For investors, the question of the effects of the European and Chinese slowdowns is even more complicated. Are markets currently priced to reflect the full extent of a severe European recession? Or are current prices too pessimistic? Too optimistic? Even with foreknowledge of the depth of any European recession it would be impossible to know how all the other investors in the market view the future. This time of year we see numerous articles and research pieces on the outlook for the coming year. In my opinion, these prognostications are of dubious value and at Alhambra we abstain from crystal ball gazing. We take the data as it comes in, observe markets, attempt to discern the prevailing sentiment and then make rational judgments about the allocation of our portfolios. But we can’t predict the future. And neither can anyone else. I recommend you take all the predictions you see over the next few weeks as seriously as you do the daily horoscope.

Now, on to last week’s data. The Goldman and Redbook retail reports both showed weakness in the previous week. Year over year same store sales are now down to 2.9% in both reports. This isn’t concerning yet but if the weakness continues it will start to get my attention. The official retail sales report for November also showed weakness with the month to month gain at 0.2%.  However, both September and October were revised higher partially offsetting the weakness in November. Ex-auto and gas the gain was also 0.2% so the weakness was fairly evenly spread. Inventories do not seem to be a problem though. Business inventories rose 0.8% but sales were also up so the inventory/sales ratio remained steady at a healthy 1.27.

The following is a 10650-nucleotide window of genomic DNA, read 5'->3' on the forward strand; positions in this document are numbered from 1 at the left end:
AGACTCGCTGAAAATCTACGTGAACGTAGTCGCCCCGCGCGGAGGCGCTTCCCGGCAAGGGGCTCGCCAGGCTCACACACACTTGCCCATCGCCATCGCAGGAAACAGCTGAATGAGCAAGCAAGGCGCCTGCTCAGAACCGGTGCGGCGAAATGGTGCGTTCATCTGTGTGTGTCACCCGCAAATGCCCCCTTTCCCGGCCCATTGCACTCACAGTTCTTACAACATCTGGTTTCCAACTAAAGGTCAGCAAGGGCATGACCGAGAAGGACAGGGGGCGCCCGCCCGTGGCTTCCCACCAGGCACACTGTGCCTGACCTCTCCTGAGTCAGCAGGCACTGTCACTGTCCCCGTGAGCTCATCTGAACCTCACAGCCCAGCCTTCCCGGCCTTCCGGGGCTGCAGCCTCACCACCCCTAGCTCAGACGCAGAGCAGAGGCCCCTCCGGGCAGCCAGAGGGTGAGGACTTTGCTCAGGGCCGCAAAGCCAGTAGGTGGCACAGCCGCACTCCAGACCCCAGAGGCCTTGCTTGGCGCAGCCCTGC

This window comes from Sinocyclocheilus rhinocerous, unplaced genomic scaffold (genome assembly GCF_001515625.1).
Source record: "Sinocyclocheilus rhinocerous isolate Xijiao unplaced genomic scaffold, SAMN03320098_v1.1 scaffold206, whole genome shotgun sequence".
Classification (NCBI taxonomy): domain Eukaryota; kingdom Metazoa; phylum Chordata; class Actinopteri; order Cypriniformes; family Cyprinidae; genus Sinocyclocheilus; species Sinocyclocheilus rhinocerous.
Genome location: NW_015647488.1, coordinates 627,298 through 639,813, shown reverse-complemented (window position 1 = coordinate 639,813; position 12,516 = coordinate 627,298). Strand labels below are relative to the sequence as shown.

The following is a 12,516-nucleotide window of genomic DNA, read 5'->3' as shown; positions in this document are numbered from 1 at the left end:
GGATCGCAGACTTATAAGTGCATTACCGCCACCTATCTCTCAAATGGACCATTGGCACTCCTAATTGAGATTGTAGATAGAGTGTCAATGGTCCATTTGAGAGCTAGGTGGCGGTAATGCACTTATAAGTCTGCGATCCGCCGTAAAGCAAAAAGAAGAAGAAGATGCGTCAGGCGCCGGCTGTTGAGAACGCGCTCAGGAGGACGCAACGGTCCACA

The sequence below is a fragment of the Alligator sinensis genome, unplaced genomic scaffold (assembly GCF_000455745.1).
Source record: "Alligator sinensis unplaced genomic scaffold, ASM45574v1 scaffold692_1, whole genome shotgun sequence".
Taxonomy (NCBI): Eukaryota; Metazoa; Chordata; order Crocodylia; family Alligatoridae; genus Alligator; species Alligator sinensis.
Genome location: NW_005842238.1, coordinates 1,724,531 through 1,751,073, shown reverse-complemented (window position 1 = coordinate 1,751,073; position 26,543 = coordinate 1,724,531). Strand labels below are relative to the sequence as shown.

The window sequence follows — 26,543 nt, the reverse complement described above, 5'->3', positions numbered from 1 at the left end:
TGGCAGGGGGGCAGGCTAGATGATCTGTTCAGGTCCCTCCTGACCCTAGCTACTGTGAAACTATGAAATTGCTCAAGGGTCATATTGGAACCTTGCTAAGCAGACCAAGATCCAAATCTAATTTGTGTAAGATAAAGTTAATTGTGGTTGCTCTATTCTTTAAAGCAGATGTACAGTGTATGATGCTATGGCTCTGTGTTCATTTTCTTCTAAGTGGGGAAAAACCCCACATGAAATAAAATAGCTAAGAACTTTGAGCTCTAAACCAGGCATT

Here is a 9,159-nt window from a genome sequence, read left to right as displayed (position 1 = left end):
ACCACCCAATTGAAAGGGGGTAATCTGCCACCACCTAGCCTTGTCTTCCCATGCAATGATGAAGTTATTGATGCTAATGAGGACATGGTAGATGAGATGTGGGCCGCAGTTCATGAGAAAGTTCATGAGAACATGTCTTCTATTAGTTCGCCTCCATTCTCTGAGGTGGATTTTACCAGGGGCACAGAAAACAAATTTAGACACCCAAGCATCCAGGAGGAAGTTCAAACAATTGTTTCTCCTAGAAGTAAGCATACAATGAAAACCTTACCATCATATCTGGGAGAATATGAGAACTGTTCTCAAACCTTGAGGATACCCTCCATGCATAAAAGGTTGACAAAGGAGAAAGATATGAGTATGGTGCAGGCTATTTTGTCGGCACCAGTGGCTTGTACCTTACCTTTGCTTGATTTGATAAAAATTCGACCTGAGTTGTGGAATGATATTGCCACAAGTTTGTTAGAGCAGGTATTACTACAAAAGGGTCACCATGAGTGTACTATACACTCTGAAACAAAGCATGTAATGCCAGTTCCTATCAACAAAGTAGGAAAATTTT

Several reports indicate that inflation is moderating. John Chapman has detailed coverage of Import/Export Prices and the PPI and CPI reports so I won’t rehash it here but suffice it to say that while prices are rising more modestly recently, we are both worried about the potential for future inflation. The Fed’s expansion of the monetary base represents a danger that we can’t quantify but seems substantial.

The manufacturing sector continues to lead the recovery such as it is. Both the Empire State and Philly Fed reports were significantly improved from last month. The NY Fed survey rose to 9.53 from last month’s 0.61 and most of the sub-components were positive. New orders flipped from -2.07 to +5.1 while shipments were very strong at 20.87. Employment also changed direction from negative 3.66 to positive 2.33. The only negatives were a drop in unfilled orders and a rise in input prices. The Philly Fed version was also strong at 10.3 for December versus November’s 3.6 indicating an acceleration in the rate of expansion. New orders accelerated from 1.3 to 9.7 while employment and shipments remain in positive territory. Of special note was an acceleration in backlog orders to 7.2 after months of contraction. These more recent reports offset what was a generally weak Industrial Production report, down 0.2% in November.